Thursday, March 29, 2007

a speedster's view on speed...

I once said “if speed kills, why aren’t there any accident resulting in death in any F1 racing?”. I said that in a discussion group. Expectedly, I was treated like George Bush having lunch at Teheran square!

“You are missing the point!”, says a woman. “That is a controlled environment. Everyone is a professional. The cars are built for speed”, rationalised another person.

But that is precisely the point, isn’t it? Speed alone, doesn’t kill. In an environment where speed is encouraged, where rules and regulations are made and strictly complied with by everybody, where the speedsters are skilled at handling speed and where the machines are built to speed and suitably equipped to handle such speed, speed does not kill!

An F1 race, or any automobile race for that matter, is definite proof that speed does not kill. Need more proof? Well, look at the Autobahn. How many fatal accidents happen on the Autobahn? Thus, the emphasis on curbing speed as a solution to preventing accidents, fatal or otherwise, is an exercise which invites the usage of the proverbial “barking at the wrong tree”. I am a keen racer myself. And I had never been involved in any accident involving other drivers while practising, testing or taking part in racing events. There are times when I ended up in the gravel but those were caused solely by my own miscalculations, stupidity or my car’s mechanical failure. In fact, as a licensed racer, I feel much safer driving around the Sepang F1 track than on our public road! Just the other day I saw a motorcyclist lying dead along Jalan Duta (after the Parliament house) at peak hours on my way home after work. The road was jammed pack with cars and it was raining. How fast could he ride? But he was zig-zagging his way. Went on the emergency lane and hit a lorry which had earlier braked abruptly. What killed him? Speed?

Look at the happenings on our road. Motorcycles zig-zagging at every opportunity. Cars jumping ques, changing lanes at will and road hogging. Huge lorries driven in dangerous manners. Overloaded vans and lorries. Drunk drivers. Pedestrians oblivious to anything at all. Pot holes. Roads which change direction without proper signage/warning or at all. Policemen who are more interested in issuing summons rather than preventing offences. And drivers/road users with bad attitudes. Just to name but a few daily observation of what we see on our public roads.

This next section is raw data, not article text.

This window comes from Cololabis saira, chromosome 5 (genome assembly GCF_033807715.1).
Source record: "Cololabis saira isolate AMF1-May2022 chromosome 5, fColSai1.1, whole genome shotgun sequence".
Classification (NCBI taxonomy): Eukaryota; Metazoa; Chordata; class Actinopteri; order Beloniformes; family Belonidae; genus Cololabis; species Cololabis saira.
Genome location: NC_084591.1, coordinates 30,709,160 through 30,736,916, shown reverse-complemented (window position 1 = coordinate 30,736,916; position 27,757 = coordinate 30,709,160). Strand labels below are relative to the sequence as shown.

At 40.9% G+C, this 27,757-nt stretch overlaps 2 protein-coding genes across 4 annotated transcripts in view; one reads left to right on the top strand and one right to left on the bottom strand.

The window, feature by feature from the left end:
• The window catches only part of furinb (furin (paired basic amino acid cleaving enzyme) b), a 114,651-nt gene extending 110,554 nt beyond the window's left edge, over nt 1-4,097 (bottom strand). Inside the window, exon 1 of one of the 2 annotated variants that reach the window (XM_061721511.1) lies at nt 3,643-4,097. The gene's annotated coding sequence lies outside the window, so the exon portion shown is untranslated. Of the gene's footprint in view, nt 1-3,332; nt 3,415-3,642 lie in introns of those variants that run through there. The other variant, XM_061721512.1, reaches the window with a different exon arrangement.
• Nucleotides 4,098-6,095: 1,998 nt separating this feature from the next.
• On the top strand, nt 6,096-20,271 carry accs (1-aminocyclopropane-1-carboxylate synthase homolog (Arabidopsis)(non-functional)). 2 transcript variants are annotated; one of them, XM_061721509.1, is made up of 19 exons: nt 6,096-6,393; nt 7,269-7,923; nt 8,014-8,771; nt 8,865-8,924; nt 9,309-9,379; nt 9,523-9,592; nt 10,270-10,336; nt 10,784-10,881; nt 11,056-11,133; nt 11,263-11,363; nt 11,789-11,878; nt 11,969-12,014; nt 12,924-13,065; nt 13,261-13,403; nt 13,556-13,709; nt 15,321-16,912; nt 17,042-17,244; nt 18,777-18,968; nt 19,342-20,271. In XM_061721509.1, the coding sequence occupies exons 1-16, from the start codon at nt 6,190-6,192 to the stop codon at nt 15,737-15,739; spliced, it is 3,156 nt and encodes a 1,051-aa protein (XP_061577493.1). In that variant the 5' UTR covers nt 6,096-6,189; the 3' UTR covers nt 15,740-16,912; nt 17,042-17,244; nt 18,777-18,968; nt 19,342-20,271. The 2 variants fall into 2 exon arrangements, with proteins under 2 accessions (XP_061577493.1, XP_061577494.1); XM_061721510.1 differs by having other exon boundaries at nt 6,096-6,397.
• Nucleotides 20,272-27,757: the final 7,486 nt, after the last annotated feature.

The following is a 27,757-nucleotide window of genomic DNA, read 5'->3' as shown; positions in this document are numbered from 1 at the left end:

Our police have all the data about all the accidents from all the police reports lodged. After all, it is mandatory under our law that every accident be reported to the police within 24 hours from its occurrence. Why don’t we engage a consultant to look at all these data? And come up with a statistic. This statistic would show, among others, the followings :-

- the type, model and age of vehicles involved in fatal accidents. This is important. How many time have we seen fatal accident involving expensive cars like BMW, Mercs, Lexus et al? Why are Kancils, Satrias, Kenaris, Sagas and old lorries, buses and vans and what have you always involved in fatal accidents? I am not a snob but this is a fact. Is it because something is wrong with these cars/vehicles or is it because there is something wrong with the owners of these cars/vehicles? If it was the later, the statistic would also show the profile of the owners of these vehicles.

- the profile of the drivers who are involved in fatal accidents.

- the circumstances under which fatal accidents take place. For example, what was the time? Was it dark? Was it raining? Was the traffic light working? Was there a traffic jam? Etc…

- the condition of the road where fatal accidents happen.

- the condition of the vehicles involved in fatal accidents. Was it old? Was it properly maintained? Was it overloaded? Etc..

- the nature of the location of the fatal accident.

These statistics will than have to be studied. The root cause or causes of accidents, fatal or otherwise could than be ascertained and addressed in a holistic manner. Issuing summons and going all out to collect the compounds and giving discounts on the compounds is not going to work. In fact, it is now proven that it is not working. Look at the data. Spend some money on this exercise. Spend some thoughts as well. And I am sure a holistic approach could be found to at least lessen the number of fatal accidents in this country.

In short, I say, please prepare a report…

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